After a mere 10 minutes, I sat up to stretch, and the Target bag, now overfull, spilled a little. Hmmm. Said Target bag is actually bigger than the backpack, and the plastic is beginning to stretch, making the self-rending of said bag into a spiderweb of holes imminent. Uh Oh.

Acorns WON'T FIT into backpack.

But I'm not even done with this patch.

Plastic bag will BREAK if picked up off the ground.


I filled up all my pockets in my clothing with as many as I could, but the remainder still would not fit into the backpack. But -- O Glorious Moment -- my emergency fabric bag that rolls up into its own pocket was in my vest pocket. I poured as many acorns into the backpack as I could, and the rest into the fabric bag, thinking that I could ride gently home with the bag hanging off my handlebars.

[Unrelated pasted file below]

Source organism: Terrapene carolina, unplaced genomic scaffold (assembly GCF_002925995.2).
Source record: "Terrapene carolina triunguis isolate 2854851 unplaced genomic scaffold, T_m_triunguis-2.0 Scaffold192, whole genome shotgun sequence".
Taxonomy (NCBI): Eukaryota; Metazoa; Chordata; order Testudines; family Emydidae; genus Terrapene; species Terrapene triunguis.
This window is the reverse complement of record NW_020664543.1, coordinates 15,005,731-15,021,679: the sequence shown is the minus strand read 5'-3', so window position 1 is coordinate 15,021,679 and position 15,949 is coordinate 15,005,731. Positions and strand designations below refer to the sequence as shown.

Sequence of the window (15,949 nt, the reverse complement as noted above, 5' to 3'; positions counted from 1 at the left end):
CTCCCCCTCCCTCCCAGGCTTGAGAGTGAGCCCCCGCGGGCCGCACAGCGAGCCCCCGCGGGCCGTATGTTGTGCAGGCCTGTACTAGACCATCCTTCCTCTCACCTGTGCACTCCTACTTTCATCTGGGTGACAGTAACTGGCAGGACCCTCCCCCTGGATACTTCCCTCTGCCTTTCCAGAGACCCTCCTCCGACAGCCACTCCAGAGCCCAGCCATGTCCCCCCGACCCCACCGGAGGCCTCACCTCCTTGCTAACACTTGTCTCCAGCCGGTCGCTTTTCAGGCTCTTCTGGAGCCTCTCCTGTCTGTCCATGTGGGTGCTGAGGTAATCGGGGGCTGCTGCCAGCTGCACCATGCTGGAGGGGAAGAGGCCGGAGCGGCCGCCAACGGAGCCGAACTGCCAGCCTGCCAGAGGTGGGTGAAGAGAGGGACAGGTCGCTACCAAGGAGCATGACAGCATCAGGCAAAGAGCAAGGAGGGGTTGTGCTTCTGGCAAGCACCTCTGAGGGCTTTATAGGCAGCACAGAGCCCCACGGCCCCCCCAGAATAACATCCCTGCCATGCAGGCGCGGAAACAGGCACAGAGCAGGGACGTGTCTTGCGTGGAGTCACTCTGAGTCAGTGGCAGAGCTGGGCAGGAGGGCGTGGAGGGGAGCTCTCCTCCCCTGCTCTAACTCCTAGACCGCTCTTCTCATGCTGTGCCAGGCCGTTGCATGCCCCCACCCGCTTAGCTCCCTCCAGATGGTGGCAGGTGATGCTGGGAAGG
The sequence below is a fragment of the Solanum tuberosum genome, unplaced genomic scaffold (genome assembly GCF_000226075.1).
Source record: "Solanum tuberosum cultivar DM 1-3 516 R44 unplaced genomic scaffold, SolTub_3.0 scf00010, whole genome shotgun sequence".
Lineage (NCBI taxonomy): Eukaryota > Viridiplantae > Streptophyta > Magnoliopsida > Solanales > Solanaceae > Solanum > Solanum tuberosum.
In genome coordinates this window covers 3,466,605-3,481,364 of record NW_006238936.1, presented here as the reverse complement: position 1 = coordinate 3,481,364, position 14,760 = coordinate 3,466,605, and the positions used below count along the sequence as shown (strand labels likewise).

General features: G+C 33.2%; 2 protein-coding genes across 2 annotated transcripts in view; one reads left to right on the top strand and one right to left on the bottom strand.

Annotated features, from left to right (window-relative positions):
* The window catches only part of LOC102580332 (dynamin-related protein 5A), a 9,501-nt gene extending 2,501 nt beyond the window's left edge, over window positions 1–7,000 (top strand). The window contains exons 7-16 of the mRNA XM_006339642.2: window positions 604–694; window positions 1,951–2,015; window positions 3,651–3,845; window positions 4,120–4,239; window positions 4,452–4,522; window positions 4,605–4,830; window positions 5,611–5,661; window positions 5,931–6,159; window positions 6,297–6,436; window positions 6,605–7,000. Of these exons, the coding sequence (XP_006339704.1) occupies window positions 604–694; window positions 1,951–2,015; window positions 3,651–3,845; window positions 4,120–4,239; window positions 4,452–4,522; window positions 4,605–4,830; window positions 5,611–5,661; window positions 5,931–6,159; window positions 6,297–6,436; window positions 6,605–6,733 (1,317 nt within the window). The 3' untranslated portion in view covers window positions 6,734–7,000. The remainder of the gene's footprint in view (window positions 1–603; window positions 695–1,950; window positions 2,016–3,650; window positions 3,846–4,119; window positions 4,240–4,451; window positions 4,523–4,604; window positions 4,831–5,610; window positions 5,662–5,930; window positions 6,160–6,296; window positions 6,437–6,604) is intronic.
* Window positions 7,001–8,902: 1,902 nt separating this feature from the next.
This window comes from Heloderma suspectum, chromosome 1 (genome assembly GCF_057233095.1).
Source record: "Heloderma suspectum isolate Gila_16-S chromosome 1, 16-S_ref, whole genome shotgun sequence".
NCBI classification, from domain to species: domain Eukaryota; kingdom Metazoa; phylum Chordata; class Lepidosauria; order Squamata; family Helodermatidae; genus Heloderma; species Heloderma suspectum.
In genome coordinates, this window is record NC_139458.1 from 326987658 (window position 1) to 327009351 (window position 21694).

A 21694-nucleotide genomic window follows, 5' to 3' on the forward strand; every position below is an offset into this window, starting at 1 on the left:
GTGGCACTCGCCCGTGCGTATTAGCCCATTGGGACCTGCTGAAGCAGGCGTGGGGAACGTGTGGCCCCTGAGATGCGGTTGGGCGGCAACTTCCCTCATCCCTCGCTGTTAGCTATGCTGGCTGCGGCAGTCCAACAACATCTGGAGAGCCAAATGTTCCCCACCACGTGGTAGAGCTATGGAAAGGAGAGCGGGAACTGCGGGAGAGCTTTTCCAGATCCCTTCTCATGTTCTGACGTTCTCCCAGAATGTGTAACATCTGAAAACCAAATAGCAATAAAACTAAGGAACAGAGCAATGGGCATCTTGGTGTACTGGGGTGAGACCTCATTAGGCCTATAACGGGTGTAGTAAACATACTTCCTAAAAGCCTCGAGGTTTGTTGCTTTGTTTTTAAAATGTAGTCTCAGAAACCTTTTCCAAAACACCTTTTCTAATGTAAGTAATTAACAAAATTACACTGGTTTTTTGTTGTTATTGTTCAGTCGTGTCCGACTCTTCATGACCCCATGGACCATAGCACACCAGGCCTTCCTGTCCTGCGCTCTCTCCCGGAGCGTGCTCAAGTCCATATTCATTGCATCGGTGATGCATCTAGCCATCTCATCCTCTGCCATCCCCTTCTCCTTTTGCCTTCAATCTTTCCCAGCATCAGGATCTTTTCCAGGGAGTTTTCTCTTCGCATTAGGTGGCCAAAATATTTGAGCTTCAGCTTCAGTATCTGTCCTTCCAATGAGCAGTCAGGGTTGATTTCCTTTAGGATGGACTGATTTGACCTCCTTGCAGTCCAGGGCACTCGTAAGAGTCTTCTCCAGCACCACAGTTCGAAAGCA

Now the bag-off-the-handlebar maneuver takes some skill, lest the bag start wobbling and run into the wheels. I'm reasonably well-practiced at this, due to the occasional optimistic miscalculation of volume of groceries purchased. In my less-practiced student days I accidentally sliced up a bag of peaches in my front spokes turning into the apartment driveway, but this never happens any more.

This time, however, it wasn't going to work. Too much weight in the bag and a curvy descent home. Plus there was so much weight in the backpack that my balance was all funny anyway.

Next thought: Balance bag on top of the handlebars.

No dice. Too floppy. I could, however, run the waist and sternum straps from the backpack through the bag's handles and sort of balance the bag on the top tube. Hard to pedal due to the fat bag of loot balanced at knee level, but the weight was at least centered on the bike and couldn't get stuck in the wheels.